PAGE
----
For someone who spent her career teaching music and in school administration, continuing her parents’ work at Bronte seems like a totally new angle for Margaret, but I get the feeling she sees farming as something in her genes, and that common sense counts for more than experience.

Margaret had a plan to develop beef production at Bronte, with very different needs to dairy farming, and certainly requiring a lot more shade than vegetable fields provided.

“I could have counted the remaining trees on one hand,” she recalls, “and I needed to do my research,” Margaret stresses.

“This region is part of the Cumberland Plain, in terms of its vegetation. If I was going to plant a large amount of trees I needed to know they were going to be viable.

BUNYA PINE Araucaria bidwillii (Photo: Bidgee)
BUNYA PINE Araucaria bidwillii (Photo: Bidgee)

“We’ve had hoop pine and bunya growing here for well over a hundred years. The settlers planted those, and even though they’re not native to this region, they’ve done well.

“At one stage the bunyas at Bronte were described as the largest stand in the western suburbs, but they’ve very much diminished in recent decades.

“I propagated seedlings from ours and they came up no problem.

“Hoop pines need shelter to get established, but the bunya trees just take off. There were also a few Kurrajong trees (Brachychiton populneus), and quite a few local gum trees which I assumed would do well.”

“But I also remembered the Casuarinas, which are local,” Margaret says. “In my research I found they were one of the only trees which soak up pesticides.”

With high use of pesticides on all sides of her property, Margaret had stumbled on a natural solution to an age-old problem.

The planting of trees did nothing for relations with her neighbours, particularly the vegetable farmers. “They thought I was destroying good farming land,” Margaret says, “so I got a lot of abuse. I still do, only last week one of them was shouting at me over the fence. I just wave back,” she laughs.

“I taught many of them, so they know what I’m like,” she hastens to add, illustrating how her resolve to reforest Bronte has never wavered.

After failed attempts to establish Landcare groups in the area, Margaret realised that if she was going to succeed then she needed to take action on her own. She also discovered that the tree problem was not just apparent above ground – the local water table was severely degraded.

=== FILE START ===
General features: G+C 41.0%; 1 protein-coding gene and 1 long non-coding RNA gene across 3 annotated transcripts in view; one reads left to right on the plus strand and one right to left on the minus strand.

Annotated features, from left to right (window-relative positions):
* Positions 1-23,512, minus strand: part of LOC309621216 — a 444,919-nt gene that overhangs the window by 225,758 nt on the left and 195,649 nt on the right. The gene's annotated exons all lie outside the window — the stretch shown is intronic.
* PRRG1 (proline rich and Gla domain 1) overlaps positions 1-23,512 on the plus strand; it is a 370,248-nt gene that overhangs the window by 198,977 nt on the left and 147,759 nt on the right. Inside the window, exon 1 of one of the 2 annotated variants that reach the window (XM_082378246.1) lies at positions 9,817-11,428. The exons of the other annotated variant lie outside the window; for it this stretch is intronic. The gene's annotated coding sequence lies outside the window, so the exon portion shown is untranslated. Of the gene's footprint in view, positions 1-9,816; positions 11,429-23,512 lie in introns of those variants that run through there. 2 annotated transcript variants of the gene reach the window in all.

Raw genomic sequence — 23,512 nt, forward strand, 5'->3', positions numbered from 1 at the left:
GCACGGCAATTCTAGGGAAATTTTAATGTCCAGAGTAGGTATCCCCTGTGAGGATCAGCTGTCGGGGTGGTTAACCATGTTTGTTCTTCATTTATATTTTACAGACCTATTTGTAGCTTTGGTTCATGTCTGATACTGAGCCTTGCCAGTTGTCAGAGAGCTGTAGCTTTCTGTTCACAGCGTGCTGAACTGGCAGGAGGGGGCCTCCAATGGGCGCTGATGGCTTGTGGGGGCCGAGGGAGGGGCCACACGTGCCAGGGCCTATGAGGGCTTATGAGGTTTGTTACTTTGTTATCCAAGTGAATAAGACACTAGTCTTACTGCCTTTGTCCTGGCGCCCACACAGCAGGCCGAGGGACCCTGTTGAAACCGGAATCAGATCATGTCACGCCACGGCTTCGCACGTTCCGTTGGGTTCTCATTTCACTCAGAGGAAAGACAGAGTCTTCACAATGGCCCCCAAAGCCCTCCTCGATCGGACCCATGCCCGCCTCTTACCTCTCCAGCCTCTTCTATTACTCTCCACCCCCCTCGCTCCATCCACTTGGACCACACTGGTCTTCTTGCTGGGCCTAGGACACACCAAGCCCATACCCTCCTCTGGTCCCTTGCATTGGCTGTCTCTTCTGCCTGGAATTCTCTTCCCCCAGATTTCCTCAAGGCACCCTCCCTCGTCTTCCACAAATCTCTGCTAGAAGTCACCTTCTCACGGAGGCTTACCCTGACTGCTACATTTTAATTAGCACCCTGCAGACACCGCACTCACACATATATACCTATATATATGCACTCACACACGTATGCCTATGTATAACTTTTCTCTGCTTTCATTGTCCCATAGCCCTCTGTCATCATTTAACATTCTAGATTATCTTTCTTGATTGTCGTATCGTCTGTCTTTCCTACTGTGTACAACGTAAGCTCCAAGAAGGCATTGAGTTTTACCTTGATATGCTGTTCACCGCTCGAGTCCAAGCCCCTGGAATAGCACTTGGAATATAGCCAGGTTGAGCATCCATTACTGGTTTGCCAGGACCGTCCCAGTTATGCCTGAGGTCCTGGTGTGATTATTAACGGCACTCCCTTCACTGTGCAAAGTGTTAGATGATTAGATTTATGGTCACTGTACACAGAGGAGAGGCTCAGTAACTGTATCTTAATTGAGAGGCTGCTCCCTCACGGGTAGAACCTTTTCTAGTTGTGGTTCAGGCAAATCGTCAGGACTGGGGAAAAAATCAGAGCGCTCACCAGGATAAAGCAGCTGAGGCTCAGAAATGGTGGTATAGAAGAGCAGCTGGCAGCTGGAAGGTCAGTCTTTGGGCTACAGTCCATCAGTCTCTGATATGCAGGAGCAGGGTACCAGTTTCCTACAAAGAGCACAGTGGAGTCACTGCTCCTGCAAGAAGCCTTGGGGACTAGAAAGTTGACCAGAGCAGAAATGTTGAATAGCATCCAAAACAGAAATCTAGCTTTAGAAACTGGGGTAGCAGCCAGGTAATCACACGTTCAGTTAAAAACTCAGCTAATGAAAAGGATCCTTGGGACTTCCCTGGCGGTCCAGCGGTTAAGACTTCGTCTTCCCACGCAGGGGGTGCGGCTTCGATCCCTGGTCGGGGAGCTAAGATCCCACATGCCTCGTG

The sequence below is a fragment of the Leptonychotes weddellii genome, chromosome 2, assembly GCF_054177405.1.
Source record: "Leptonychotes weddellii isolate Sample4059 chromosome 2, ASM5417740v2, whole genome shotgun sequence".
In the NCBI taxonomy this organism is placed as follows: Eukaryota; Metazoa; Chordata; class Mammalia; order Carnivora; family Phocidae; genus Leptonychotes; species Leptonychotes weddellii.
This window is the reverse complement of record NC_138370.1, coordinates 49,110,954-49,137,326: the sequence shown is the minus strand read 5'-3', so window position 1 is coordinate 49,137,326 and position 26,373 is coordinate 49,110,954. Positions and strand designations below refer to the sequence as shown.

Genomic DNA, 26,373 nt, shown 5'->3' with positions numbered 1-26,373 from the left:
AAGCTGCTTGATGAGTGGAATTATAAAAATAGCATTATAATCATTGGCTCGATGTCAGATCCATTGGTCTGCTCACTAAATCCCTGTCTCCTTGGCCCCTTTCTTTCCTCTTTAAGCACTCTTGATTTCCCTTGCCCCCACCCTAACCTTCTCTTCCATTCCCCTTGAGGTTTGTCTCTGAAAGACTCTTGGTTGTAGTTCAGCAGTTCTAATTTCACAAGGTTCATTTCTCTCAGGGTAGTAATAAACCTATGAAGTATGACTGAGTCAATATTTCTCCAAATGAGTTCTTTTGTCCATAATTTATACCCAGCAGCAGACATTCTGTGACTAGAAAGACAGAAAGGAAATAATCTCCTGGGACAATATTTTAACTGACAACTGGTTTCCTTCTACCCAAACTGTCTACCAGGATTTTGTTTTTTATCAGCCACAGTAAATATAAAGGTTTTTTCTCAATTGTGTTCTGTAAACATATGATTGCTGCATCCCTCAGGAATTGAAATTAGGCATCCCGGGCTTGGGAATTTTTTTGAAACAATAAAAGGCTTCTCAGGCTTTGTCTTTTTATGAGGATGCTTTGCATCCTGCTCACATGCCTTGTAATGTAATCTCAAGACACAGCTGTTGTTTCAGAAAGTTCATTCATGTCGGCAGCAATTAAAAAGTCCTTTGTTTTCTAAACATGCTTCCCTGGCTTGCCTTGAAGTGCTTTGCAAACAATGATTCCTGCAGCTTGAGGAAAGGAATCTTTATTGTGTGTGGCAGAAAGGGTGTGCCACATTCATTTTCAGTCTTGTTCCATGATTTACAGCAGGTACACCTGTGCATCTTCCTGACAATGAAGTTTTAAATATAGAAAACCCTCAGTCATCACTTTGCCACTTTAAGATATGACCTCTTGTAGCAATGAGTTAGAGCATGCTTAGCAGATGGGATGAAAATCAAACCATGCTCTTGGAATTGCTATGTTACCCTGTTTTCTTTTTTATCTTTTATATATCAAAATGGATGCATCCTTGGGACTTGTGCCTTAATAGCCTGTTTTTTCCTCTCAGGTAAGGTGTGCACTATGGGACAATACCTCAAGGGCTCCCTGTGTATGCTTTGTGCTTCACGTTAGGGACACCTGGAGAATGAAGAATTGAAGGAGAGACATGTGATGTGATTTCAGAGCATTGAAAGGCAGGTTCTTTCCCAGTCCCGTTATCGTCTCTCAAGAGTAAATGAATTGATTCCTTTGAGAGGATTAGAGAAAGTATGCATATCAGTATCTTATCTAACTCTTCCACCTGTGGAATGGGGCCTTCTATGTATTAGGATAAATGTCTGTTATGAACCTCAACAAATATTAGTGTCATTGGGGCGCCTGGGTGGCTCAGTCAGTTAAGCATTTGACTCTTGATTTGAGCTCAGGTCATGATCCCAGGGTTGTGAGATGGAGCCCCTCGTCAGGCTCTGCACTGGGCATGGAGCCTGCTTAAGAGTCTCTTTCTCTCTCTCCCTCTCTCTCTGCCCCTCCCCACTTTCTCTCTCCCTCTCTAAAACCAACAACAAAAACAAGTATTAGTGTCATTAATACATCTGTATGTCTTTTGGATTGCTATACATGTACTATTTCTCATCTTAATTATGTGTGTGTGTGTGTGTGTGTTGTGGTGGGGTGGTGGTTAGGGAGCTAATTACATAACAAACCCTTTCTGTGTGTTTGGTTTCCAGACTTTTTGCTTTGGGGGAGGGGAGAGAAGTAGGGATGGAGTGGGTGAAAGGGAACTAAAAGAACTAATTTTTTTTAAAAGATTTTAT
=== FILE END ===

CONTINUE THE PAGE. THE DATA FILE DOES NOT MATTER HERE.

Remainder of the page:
After generations of development, the original reservoirs and lagoons of the Agnes Banks region had become choked with weeds (including water hyacinth and alligator weed), and polluted with litter and sewerage.

Insufficient drainage and water retention from nearby farms meant the water supply for Bronte was contaminated, and that affected Margaret’s cattle with outbreaks of salmonella.

The water problem only seemed to sharpen Margaret’s resolve. “At one stage I was planting around thirty trees a day, I must’ve planted thousands of them over twelve years,” she recalls.

“If you looked out here in 1998,” she says, throwing an arm out to the vista above the nearby Hawkesbury River and distant Yarramundi Lane, which is her western border, “there were only these trees close to the house and little else.”

Now, in a great green belt below Bronte is a reforested barrier of green, mainly Casuarina (river she oak, and swamp she oak), looking more like the glimpses of natural bush at the foot of the Mountains across the river. Twelve years seems like barely enough time for this result.

“The cows love the shade, they’re up here under the trees by seven o’clock on a hot day. The trees have also brought the birds back,” Margaret adds, which surely must annoy the vegetable farmers, I suggest.

“Birds are a natural pesticide,” Margaret replies.

“The water table has been improved so much with those trees,” she indicates, and indeed there are shallow lakes at intervals along the lowest points of the property.

“It’s made me more conscious of water,” Margaret says, “but we need clean water,” she adds, explaining that drainage problems caused by the use of poultry litter as fertiliser on higher-set nearby farms, combined with ineffective Council drainage along the road, contributes to the continual pollution of Bronte’s water table.

The solution was to drill a bore. “Dad was an excellent water diviner,” Margaret recalls. “He found the old wells on the property that way,” illustrating how Bronte’s past has once again become a part of its future.

The Department of Environment and Climate Change Cumberland Plain Recovery Plan draft document of November 2009 suggests private land holders like Margaret are on the right track: “Conservation of the rich biodiversity of the Cumberland Plain in western Sydney is one of the most challenging issues facing natural resources management in New South Wales,” the introduction states.

“Extensive loss and fragmentation of vegetation has occurred, land values are high, and competing land uses are placing extraordinary pressures on the remaining areas of bushland in the region.”

PLUCK COVER copy“You’ve really got to take care of your patch, and keep at it,” Margaret says. “I won’t see most of what I’ve planted come to anything, but others will,” she adds, indicating the hoop pine saplings she propagated and planted, trees which will stand long after their parents have fallen.

© Michael Burge, all rights reserved.

This article appears in Michael’s eBook Pluck: Exploits of the single-minded